School administrators were no less conflicted. It seems they couldn’t decide whether chatbots are agents of deception or tools for learning. In January, David Banks, New York City schools chancellor, banned ChatGPT; a spokesman told Washington Mail that the chatbot “does not develop critical thinking and problem-solving skills, which are essential for academic and lifelong success.” Four months later, Banks reversed the ban, calling it “knee-jerk” and based on fear, and saying it “overlooked the potential of generative AI to support students and teachers, as well as the reality in which our students participate.” and will work in a world where understanding generative AI is crucial.” Then there was a professor at Texas A&M who decided to use ChatGPT to root out students who cheated with ChatGPT. After the robot determined that the entire class had done it, the teacher threatened to suspend everyone. The problem was that ChatGPT was freaking out. (There are other AI programs to catch cheaters; chatbot detection is a growing industry.) In a sense, we are all teachers, testing products whose capabilities we may overestimate, misinterpret, or simply not understand.

Artificial intelligence is already used to generate financial reports, advertising copy and sports news. In March, Greg Brockman, co-founder of OpenAI and its president, predicted (cheerfully) that in the future chatbots would also help write movie scripts and rewrite scenes that viewers didn’t like. Two months later, the Writers Guild of America went on strike, demanding a contract that would protect us all from shoddy AI-generated movies. They felt that any AI platform that is capable of producing credible work in many human domains could be an existential threat to creativity itself.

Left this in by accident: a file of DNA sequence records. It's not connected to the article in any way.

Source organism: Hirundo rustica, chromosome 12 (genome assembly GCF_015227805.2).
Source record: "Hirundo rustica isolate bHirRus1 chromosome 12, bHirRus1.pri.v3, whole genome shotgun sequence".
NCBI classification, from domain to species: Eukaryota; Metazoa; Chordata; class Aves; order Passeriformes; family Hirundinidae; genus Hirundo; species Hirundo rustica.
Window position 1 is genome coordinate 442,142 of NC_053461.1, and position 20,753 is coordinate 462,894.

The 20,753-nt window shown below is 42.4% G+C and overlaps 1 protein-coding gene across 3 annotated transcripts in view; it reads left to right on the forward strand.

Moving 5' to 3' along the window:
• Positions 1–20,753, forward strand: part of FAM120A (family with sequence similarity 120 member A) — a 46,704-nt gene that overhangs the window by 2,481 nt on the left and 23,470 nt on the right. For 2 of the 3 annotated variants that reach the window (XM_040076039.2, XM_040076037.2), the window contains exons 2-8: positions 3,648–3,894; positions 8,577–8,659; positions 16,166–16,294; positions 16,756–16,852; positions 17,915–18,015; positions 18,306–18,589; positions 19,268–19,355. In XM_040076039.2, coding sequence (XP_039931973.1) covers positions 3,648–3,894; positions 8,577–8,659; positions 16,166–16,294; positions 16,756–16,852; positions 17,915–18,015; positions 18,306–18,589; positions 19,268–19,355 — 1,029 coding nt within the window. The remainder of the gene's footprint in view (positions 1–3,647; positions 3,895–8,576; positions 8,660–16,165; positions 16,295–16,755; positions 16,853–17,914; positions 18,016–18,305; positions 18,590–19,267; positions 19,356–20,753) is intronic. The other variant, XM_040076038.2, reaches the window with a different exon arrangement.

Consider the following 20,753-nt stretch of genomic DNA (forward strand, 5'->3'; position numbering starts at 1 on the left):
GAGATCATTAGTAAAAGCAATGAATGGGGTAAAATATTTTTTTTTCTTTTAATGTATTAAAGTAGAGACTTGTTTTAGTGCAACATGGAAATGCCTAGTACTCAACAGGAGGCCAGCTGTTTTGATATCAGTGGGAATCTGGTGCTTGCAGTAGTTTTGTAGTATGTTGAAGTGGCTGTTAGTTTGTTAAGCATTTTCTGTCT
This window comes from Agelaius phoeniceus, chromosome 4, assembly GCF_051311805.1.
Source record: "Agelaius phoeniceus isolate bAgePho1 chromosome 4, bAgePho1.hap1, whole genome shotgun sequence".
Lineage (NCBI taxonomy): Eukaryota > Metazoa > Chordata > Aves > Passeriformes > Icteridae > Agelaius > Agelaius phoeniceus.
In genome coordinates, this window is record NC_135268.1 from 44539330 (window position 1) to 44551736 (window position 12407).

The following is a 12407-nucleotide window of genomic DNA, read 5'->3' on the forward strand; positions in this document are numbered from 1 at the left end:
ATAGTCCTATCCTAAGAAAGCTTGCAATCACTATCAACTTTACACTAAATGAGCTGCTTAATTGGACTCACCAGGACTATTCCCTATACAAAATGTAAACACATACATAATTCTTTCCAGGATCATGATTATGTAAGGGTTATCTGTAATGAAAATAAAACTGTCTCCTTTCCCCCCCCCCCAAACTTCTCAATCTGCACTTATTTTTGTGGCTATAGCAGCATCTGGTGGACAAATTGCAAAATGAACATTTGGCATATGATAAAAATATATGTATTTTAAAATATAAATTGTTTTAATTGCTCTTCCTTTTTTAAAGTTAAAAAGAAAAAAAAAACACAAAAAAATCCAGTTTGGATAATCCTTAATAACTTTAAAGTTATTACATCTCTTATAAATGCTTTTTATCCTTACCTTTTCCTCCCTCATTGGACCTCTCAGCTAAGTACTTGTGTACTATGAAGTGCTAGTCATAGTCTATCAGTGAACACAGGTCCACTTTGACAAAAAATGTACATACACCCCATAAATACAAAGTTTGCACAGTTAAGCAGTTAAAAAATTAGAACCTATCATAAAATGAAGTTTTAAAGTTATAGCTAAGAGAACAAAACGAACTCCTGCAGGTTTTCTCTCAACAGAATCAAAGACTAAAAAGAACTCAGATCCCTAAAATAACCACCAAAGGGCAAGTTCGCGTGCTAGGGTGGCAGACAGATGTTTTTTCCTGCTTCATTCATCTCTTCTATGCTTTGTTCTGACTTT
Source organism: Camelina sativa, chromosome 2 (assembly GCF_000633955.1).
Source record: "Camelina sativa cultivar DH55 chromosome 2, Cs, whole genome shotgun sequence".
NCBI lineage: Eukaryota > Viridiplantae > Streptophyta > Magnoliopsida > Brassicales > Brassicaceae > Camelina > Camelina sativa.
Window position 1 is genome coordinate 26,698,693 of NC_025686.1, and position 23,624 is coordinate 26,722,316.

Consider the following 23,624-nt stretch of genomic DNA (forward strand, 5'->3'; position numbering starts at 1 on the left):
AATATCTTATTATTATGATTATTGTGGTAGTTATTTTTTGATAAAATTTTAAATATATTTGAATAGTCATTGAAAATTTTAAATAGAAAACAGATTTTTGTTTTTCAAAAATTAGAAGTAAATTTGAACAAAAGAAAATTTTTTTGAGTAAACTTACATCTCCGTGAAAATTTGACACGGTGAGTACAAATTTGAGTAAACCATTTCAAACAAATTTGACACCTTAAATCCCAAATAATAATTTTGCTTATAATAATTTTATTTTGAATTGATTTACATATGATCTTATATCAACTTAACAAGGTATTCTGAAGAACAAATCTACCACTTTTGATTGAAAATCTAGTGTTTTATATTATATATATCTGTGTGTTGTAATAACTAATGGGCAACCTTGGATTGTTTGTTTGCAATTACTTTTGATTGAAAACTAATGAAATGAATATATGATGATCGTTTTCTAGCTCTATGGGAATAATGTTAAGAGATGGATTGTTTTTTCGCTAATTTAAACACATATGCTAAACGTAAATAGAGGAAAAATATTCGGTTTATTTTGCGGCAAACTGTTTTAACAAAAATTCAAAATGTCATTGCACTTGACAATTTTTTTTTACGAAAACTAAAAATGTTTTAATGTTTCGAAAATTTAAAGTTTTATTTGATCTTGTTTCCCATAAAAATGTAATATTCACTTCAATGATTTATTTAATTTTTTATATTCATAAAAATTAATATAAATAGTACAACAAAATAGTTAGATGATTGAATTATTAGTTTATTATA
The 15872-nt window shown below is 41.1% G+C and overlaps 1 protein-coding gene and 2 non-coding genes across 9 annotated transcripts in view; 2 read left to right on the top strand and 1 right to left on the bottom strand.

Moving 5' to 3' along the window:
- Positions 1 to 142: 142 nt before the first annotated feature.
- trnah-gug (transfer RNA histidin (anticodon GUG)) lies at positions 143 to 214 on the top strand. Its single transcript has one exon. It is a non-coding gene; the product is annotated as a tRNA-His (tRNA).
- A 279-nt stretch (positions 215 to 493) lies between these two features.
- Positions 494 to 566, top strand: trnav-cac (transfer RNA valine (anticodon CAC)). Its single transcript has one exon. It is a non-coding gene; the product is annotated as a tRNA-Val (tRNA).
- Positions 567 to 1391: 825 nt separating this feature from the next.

In September, as screenwriters negotiated an end to their five-month strike after persuading studios to drop AI scripts, the Authors Guild, along with a group of prominent novelists, filed a class-action lawsuit against OpenAI. . They allege that when the company cleaned up the Web, it used their copyrighted work without consent or compensation. Although the writers couldn’t be sure the company had appropriated their books, given OpenAI’s less than open policy on sharing its training data, the complaint noted that, from the beginning, ChatGPT would respond to queries about specific books with citations. textual. , “suggesting that the underlying LLM must have ingested these books in their entirety.” (Now the chatbot has been retrained to say: “I cannot provide textual excerpts from copyrighted texts.”) Some companies now sell messages to help users impersonate well-known writers. And a writer who can be imitated effortlessly may not be worth much.